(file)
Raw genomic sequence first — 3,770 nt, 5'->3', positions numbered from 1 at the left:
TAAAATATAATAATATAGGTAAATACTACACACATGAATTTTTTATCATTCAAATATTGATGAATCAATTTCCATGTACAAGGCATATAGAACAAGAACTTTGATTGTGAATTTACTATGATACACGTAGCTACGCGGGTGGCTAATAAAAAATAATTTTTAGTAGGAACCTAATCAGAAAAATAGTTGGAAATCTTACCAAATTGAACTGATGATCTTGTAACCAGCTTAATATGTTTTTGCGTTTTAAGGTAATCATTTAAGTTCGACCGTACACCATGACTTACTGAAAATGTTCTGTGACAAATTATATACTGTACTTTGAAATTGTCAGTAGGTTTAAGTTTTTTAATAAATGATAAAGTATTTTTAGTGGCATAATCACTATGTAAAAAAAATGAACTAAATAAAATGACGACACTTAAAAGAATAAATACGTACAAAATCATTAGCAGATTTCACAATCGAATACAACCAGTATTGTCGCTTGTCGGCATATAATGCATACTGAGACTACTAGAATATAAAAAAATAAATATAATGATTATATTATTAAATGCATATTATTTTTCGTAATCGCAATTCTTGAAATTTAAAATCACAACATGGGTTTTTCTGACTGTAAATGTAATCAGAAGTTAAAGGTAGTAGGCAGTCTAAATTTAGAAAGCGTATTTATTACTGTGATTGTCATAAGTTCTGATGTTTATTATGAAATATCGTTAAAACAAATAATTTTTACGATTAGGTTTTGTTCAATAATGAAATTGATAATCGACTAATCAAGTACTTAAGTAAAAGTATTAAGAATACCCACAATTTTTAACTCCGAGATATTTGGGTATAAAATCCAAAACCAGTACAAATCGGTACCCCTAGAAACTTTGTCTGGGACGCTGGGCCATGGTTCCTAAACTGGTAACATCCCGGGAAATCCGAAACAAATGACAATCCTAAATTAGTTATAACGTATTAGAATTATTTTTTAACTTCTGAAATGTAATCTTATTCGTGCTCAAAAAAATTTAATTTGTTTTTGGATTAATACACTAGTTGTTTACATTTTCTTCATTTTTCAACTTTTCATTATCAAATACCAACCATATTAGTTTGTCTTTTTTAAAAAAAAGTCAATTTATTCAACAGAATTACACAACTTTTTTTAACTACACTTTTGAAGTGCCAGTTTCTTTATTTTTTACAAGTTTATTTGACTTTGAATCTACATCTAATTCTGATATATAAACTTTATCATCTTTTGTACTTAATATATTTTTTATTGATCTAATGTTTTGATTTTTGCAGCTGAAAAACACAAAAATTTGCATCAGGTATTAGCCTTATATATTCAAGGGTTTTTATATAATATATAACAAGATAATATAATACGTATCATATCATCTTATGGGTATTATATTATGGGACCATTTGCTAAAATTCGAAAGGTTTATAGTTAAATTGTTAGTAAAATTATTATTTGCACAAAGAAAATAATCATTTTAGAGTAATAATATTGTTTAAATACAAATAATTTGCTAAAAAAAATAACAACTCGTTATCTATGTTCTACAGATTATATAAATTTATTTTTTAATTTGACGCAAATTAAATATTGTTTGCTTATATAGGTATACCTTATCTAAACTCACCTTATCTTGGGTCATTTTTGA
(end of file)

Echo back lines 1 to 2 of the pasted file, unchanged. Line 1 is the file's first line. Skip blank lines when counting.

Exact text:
Raw genomic sequence first — 3,770 nt, 5'->3', positions numbered from 1 at the left:
TAAAATATAATAATATAGGTAAATACTACACACATGAATTTTTTATCATTCAAATATTGATGAATCAATTTCCATGTACAAGGCATATAGAACAAGAACTTTGATTGTGAATTTACTATGATACACGTAGCTACGCGGGTGGCTAATAAAAAATAATTTTTAGTAGGAACCTAATCAGAAAAATAGTTGGAAATCTTACCAAATTGAACTGATGATCTTGTAACCAGCTTAATATGTTTTTGCGTTTTAAGGTAATCATTTAAGTTCGACCGTACACCATGACTTACTGAAAATGTTCTGTGACAAATTATATACTGTACTTTGAAATTGTCAGTAGGTTTAAGTTTTTTAATAAATGATAAAGTATTTTTAGTGGCATAATCACTATGTAAAAAAAATGAACTAAATAAAATGACGACACTTAAAAGAATAAATACGTACAAAATCATTAGCAGATTTCACAATCGAATACAACCAGTATTGTCGCTTGTCGGCATATAATGCATACTGAGACTACTAGAATATAAAAAAATAAATATAATGATTATATTATTAAATGCATATTATTTTTCGTAATCGCAATTCTTGAAATTTAAAATCACAACATGGGTTTTTCTGACTGTAAATGTAATCAGAAGTTAAAGGTAGTAGGCAGTCTAAATTTAGAAAGCGTATTTATTACTGTGATTGTCATAAGTTCTGATGTTTATTATGAAATATCGTTAAAACAAATAATTTTTACGATTAGGTTTTGTTCAATAATGAAATTGATAATCGACTAATCAAGTACTTAAGTAAAAGTATTAAGAATACCCACAATTTTTAACTCCGAGATATTTGGGTATAAAATCCAAAACCAGTACAAATCGGTACCCCTAGAAACTTTGTCTGGGACGCTGGGCCATGGTTCCTAAACTGGTAACATCCCGGGAAATCCGAAACAAATGACAATCCTAAATTAGTTATAACGTATTAGAATTATTTTTTAACTTCTGAAATGTAATCTTATTCGTGCTCAAAAAAATTTAATTTGTTTTTGGATTAATACACTAGTTGTTTACATTTTCTTCATTTTTCAACTTTTCATTATCAAATACCAACCATATTAGTTTGTCTTTTTTAAAAAAAAGTCAATTTATTCAACAGAATTACACAACTTTTTTTAACTACACTTTTGAAGTGCCAGTTTCTTTATTTTTTACAAGTTTATTTGACTTTGAATCTACATCTAATTCTGATATATAAACTTTATCATCTTTTGTACTTAATATATTTTTTATTGATCTAATGTTTTGATTTTTGCAGCTGAAAAACACAAAAATTTGCATCAGGTATTAGCCTTATATATTCAAGGGTTTTTATATAATATATAACAAGATAATATAATACGTATCATATCATCTTATGGGTATTATATTATGGGACCATTTGCTAAAATTCGAAAGGTTTATAGTTAAATTGTTAGTAAAATTATTATTTGCACAAAGAAAATAATCATTTTAGAGTAATAATATTGTTTAAATACAAATAATTTGCTAAAAAAAATAACAACTCGTTATCTATGTTCTACAGATTATATAAATTTATTTTTTAATTTGACGCAAATTAAATATTGTTTGCTTATATAGGTATACCTTATCTAAACTCACCTTATCTTGGGTCATTTTTGA